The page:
Carol, what a great reading list you had in 2016! I love Roseanna White’s books, and while I haven’t read I, Claudius, I certainly watched Derek Jacobi’s stunningly effective performance of it on PBS years ago.
Jennifer Zarifeh Major
Our family called it “I, Clavdivs”, because we’re mature like that.
And my poor father, who first language is not English, refused to try and say “Claudius” because it sure did look like “Clavdivs!”
I’m thinking of doing an audio version of my first novel, but should I have the reader pronounce the hero’s name “Lukius” like the Romans would or “Looshus” like we North Americans would pronounce Lucius. The historical purist in me says the former, but would that seem weird?
Jennifer Zarifeh Major
Hmm, my favourites?
Off the top of my head…
The Lady and the Lionheart, Joanne Bischof (unravel a roll of paper towel for the crying jags…tissues won’t do…or maybe use a beach towel)
ANYTHING/EVERYTHING ever written by Tamara Leigh
Close To You Kara Isaac (laugh out loud funny)
Other faves? Amber Perry, Carol Moncado, Becky Wade, Laura Frantz
Jennifer, any book that requires a beach towel to soak up the tears sounds like a wonderfully cathartic read.
Janet, I was happy to see your comments on Our Souls at Night. Redford and Fonda were in town for weeks last fall filming the Netflix movie. Haruf was from Canon City (where I live) and the small town used for the movie is Florence, four miles to the east. Hopefully it will be as good as the book you describe, but so often movies are iceberg tips by comparison.
Davalynn, what a fun connection to the film for you! My family has roots in Hoyt, Colorado, so I get that small-town vibe. I’d recommend seeing the movie first and then reading the book to enjoy the richness (hopefully) of both.
Stephanie Grace Whitson
Kent Haruf! I’ll be reading that soon. One of my 2016 favorites: All the Light We Cannot See. Surprising, because WWII isn’t a particular draw for me personally. And I didn’t like that the story wasn’t told chronologically. Still, I loved this book. In fact, I could say it grabbed me and didn’t let go. I thought about it long after finishing it … and made a date with the neighbor who loaned it to me to have “wine and book talk.”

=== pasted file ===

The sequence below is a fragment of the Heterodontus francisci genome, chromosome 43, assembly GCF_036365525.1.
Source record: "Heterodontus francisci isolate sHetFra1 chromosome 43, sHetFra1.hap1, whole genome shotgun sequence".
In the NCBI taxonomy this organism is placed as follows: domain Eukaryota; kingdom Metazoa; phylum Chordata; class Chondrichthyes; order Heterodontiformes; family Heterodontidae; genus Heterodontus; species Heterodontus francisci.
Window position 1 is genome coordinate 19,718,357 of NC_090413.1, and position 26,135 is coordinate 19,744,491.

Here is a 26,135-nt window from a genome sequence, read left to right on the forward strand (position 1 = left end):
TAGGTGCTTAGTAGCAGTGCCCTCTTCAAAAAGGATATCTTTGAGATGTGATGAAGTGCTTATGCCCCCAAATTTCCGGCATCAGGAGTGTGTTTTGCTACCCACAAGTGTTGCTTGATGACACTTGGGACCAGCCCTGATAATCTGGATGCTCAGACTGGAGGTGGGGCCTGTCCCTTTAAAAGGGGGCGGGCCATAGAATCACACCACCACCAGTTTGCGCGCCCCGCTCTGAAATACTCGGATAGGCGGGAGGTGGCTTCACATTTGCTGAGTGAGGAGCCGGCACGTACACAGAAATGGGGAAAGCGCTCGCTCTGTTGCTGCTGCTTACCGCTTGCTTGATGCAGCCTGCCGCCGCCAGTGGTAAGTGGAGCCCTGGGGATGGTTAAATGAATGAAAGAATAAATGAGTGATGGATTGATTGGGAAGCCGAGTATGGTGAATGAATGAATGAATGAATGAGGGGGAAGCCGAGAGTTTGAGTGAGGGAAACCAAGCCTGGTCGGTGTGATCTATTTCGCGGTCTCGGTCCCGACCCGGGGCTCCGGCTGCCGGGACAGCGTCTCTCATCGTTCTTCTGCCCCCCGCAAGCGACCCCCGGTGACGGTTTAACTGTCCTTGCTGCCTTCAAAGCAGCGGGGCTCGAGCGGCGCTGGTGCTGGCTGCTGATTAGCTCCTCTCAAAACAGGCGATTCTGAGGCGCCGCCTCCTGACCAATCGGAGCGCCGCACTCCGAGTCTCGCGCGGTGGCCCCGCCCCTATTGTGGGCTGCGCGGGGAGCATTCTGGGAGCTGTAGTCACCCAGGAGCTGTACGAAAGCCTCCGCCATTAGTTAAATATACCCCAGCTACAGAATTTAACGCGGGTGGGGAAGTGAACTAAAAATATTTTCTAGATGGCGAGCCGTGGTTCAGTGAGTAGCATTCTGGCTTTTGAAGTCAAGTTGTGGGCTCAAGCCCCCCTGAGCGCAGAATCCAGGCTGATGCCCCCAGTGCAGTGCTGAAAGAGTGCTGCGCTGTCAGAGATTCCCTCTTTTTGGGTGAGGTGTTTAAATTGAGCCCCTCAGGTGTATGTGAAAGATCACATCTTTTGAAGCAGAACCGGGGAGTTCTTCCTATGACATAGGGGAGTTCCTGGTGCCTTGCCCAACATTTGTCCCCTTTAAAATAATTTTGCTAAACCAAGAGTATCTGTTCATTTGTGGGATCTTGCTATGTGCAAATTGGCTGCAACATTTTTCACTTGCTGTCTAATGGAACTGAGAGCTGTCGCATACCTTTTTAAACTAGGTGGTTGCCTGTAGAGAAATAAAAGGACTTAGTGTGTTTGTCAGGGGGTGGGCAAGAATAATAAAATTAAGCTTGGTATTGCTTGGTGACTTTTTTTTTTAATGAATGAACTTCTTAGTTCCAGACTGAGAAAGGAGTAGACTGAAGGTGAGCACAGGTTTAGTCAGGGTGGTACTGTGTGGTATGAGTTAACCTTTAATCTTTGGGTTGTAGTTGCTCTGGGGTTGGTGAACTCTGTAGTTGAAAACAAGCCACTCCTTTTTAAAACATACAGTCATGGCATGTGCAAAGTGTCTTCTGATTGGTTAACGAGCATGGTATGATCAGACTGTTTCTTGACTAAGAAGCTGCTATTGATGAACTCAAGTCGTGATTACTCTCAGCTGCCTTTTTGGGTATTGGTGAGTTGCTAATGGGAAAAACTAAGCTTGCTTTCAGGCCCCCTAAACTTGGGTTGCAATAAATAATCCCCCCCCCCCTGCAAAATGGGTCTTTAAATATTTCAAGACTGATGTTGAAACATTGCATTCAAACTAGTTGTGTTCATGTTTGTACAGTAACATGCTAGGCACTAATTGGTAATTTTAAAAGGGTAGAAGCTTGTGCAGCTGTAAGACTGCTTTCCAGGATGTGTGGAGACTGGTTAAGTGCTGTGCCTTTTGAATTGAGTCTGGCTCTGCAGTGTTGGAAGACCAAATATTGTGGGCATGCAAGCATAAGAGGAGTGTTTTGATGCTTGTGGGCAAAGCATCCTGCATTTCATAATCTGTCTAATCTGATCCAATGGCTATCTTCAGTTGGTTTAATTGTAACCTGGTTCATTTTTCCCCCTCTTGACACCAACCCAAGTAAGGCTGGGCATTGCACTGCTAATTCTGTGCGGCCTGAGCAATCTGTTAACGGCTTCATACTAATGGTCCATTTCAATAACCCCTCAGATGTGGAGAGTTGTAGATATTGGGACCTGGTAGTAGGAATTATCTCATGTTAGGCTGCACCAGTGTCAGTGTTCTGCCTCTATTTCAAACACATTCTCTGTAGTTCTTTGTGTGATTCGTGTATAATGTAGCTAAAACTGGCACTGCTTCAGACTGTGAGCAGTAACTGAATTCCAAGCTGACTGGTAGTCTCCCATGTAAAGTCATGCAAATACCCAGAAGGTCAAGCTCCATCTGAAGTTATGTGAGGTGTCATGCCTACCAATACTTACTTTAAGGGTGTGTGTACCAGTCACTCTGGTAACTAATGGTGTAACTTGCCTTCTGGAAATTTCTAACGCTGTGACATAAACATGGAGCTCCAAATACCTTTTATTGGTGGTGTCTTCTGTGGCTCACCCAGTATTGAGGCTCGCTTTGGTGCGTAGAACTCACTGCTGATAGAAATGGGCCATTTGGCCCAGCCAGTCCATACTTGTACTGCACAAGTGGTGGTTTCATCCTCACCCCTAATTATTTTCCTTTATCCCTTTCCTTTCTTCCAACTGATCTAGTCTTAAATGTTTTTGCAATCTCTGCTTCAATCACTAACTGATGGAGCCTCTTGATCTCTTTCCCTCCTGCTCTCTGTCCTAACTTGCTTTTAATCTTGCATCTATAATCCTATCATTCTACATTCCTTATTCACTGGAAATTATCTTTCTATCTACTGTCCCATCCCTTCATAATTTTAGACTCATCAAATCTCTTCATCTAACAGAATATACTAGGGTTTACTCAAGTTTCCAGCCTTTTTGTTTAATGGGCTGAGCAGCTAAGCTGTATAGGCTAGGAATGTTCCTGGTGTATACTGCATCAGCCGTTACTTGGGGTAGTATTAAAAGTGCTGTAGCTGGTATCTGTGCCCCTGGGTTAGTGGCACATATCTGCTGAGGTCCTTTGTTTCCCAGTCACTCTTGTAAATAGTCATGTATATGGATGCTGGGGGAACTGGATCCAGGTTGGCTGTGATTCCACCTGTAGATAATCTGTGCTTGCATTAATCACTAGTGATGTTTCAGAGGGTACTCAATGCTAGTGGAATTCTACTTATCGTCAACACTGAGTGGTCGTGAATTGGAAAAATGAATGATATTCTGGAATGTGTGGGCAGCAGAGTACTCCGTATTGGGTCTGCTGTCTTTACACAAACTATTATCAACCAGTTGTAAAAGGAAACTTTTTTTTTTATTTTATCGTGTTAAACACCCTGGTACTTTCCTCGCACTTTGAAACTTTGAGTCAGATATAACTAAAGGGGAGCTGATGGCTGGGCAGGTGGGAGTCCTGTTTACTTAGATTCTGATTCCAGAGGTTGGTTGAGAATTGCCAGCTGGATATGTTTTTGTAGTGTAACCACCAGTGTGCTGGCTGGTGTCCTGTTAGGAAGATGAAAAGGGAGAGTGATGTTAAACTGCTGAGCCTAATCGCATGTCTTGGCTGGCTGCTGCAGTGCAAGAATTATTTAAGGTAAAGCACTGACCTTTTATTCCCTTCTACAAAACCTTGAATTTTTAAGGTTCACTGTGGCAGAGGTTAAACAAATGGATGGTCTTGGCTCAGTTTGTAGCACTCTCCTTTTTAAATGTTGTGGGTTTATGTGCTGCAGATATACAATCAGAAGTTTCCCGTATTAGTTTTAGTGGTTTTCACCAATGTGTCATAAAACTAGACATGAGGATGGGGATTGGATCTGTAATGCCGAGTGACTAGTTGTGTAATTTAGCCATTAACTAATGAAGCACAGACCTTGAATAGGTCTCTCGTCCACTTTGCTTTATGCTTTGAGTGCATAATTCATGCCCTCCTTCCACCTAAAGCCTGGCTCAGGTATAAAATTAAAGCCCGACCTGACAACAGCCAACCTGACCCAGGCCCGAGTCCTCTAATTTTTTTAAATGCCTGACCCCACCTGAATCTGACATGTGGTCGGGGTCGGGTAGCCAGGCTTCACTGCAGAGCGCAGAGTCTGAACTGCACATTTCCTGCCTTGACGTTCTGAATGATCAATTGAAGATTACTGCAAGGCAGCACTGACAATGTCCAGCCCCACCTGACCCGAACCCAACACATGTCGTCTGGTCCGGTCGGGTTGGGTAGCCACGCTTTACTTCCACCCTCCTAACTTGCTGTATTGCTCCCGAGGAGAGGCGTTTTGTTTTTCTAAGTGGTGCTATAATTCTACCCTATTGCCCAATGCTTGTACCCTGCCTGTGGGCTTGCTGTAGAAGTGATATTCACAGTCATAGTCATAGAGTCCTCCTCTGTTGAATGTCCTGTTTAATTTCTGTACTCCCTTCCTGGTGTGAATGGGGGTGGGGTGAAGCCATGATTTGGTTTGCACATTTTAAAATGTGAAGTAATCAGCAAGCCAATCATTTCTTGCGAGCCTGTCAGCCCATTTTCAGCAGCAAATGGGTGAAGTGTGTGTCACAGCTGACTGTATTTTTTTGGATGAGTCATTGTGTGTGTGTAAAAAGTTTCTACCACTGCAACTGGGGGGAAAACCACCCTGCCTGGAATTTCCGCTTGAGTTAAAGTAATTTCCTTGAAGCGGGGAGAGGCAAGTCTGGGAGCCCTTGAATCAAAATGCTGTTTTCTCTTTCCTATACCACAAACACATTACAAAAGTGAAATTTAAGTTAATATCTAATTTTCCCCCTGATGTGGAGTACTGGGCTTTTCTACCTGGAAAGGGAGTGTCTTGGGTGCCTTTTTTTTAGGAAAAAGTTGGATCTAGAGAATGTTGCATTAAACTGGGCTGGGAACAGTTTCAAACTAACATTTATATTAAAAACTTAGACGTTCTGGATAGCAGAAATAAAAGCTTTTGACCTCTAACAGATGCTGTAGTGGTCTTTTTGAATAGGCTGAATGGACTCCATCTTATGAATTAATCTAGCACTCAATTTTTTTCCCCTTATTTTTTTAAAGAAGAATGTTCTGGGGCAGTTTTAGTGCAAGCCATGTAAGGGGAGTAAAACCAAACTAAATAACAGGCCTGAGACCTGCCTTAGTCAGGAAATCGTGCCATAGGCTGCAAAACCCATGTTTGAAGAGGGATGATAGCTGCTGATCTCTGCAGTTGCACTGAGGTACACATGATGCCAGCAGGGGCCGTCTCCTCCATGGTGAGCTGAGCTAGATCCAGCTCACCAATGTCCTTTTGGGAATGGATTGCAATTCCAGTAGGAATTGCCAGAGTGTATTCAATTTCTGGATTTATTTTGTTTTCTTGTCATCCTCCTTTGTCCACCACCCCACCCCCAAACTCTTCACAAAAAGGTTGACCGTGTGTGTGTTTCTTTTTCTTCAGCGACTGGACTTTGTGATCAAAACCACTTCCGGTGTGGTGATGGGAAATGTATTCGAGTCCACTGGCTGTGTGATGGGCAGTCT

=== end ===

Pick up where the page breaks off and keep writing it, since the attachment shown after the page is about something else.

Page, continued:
Stephanie, All the Light We Cannot See is one of my all-time favorite novels. Exquisitely rendered, fascinating, touching. And tells about a part of WWII that was new for me: The horrific bombing and burning of the walled citadel. I read that Doerr was inspired to write this story when he visited Saint-Malo. And he knew he wanted one of the characters to be a radio operator who is in the city during the bombing.
What great suggestions!
*Not yet January 10, and I have my to-read dance card for 2017 filled.
*Time to start on the 2018 list . . .
I know I am a day late but I had to comment. I have Paula McLain’s book “Circling the Sun” however I haven’t had the chance to read it yet. I went to the library near me to hear he speak about her books and have her sign her book. Great speech! She lives not too far from me.
Lori, I would totally have headed to the library with you. I’d love to hear her speak and give some insight into her writing process.
Laura C. Brandenburg
Thanks for sharing this list. I always like to see book recommendations!
**My favorite book from 2016: Long Way Gone by Charles Martin. I’ve read all of his books. This one was more overtly Christian–reminded me of When Crickets Cry.
***I also really enjoyed Beth Vogt’s new book, Almost Like Being in Love, and Kristen Heitzmann’s new book, Told You Twice.
****On my reading list: I’d like to read Beth Moore’s fiction book and Ann Voskamp’s new book. I’m also a big Gilmore Girls fan, and I’ve started Lauren Graham’s latest book. She makes me laugh. 🙂
Those all look like excellent choices, Laura. Happy reading in 2017!
Thank you, Janet. I’m vowing to read this year and set a writing schedule. I’ll check out those book. (Literally)
Lovely, Janet. Thank you. My library has all of these in audio, which means I get to read them all. I almost have no time anymore for reading print other than endorsements, research, and my own work. I miss it, but I’m so thankful for audio books.
Lori, you and millions of others have found audio the best way for them to experience books. Happy “reading”!
Janet, I just finished Being Mortal, by Atul Gawande. When I mentioned to a friend how much I enjoyed and appreciated the message of the book as well as the writing itself, she suggested When Breath Becomes Air as a follow-up. So thank you for being a second voice urging me to check it out soon. Have you read Being Mortal? I highly recommend it.